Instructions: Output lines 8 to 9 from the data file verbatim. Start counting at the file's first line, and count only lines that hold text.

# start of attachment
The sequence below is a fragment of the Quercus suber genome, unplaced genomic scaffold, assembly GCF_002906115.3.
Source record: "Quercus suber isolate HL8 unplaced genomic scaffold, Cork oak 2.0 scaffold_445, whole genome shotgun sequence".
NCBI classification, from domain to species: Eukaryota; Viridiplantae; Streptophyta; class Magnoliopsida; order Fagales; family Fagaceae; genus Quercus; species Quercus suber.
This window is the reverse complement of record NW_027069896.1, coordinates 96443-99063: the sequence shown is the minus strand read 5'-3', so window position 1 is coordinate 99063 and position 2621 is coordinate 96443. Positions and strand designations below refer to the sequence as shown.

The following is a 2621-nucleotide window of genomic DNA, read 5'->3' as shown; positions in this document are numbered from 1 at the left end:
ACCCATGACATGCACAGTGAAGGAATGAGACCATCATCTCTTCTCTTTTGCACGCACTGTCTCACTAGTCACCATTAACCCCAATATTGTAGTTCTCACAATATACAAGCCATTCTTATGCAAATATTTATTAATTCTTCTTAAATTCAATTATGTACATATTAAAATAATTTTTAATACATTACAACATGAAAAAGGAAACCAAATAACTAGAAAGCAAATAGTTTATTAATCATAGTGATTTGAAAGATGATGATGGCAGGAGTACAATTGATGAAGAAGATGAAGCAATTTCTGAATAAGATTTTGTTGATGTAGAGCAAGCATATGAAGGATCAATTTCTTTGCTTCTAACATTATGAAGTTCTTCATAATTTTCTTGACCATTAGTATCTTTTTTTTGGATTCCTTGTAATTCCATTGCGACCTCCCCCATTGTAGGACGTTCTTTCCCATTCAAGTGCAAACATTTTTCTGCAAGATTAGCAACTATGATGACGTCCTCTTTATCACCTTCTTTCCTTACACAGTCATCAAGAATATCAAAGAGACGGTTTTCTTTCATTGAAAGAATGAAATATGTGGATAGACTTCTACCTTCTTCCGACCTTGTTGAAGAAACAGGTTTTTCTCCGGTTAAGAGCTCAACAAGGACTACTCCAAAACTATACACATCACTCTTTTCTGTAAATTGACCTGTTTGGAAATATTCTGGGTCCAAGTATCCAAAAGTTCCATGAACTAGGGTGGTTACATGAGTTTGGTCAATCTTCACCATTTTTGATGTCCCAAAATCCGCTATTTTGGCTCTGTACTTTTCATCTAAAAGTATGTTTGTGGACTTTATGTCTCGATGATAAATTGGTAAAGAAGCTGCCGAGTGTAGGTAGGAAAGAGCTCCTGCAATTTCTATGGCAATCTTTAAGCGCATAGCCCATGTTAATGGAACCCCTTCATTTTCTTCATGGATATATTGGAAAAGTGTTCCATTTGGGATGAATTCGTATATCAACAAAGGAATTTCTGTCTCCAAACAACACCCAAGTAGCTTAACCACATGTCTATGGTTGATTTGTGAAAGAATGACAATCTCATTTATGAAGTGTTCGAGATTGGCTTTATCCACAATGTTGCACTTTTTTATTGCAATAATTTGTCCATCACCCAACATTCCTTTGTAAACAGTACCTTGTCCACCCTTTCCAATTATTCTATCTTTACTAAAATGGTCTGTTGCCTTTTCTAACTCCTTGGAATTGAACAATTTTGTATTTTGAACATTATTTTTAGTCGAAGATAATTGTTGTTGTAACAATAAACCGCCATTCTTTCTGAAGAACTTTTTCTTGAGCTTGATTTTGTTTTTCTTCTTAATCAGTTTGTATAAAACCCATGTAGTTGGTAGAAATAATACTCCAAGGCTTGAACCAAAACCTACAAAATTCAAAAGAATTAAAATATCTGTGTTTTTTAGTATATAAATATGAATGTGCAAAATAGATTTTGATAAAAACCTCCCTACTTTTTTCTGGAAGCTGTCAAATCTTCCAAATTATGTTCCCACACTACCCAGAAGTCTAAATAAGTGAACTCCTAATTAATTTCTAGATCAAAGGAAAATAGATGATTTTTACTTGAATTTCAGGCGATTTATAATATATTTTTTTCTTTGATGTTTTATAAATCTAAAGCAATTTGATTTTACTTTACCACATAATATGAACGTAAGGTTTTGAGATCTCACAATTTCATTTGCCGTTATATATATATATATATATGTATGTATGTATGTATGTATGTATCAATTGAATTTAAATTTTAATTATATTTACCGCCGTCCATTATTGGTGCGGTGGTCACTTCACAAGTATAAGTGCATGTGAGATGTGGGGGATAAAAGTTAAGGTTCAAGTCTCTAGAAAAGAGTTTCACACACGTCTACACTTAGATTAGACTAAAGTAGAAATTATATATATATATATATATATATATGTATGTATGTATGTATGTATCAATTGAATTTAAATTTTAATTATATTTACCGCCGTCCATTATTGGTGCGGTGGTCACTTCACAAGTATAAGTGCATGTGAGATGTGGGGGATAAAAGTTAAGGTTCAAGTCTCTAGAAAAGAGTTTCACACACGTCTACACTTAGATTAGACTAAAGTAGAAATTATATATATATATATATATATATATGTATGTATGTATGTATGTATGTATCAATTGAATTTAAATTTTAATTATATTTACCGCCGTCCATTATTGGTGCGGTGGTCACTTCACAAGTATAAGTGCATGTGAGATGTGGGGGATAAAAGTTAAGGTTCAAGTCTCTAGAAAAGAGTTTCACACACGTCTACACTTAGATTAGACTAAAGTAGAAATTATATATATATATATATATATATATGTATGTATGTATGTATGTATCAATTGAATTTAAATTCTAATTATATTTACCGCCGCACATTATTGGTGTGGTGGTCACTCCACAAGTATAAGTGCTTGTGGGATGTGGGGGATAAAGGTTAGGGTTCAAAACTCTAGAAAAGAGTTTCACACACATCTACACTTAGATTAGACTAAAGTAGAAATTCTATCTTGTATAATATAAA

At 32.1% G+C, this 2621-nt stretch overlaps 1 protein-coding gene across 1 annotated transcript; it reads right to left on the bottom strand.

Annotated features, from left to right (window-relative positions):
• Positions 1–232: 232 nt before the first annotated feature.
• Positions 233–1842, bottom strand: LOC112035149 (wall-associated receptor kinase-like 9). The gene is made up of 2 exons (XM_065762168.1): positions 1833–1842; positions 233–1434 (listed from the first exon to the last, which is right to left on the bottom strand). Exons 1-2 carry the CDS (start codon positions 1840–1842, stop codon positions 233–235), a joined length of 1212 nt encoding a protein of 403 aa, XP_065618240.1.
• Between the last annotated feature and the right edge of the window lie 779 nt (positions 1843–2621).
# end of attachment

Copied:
Annotated features, from left to right (window-relative positions):
• Positions 1–232: 232 nt before the first annotated feature.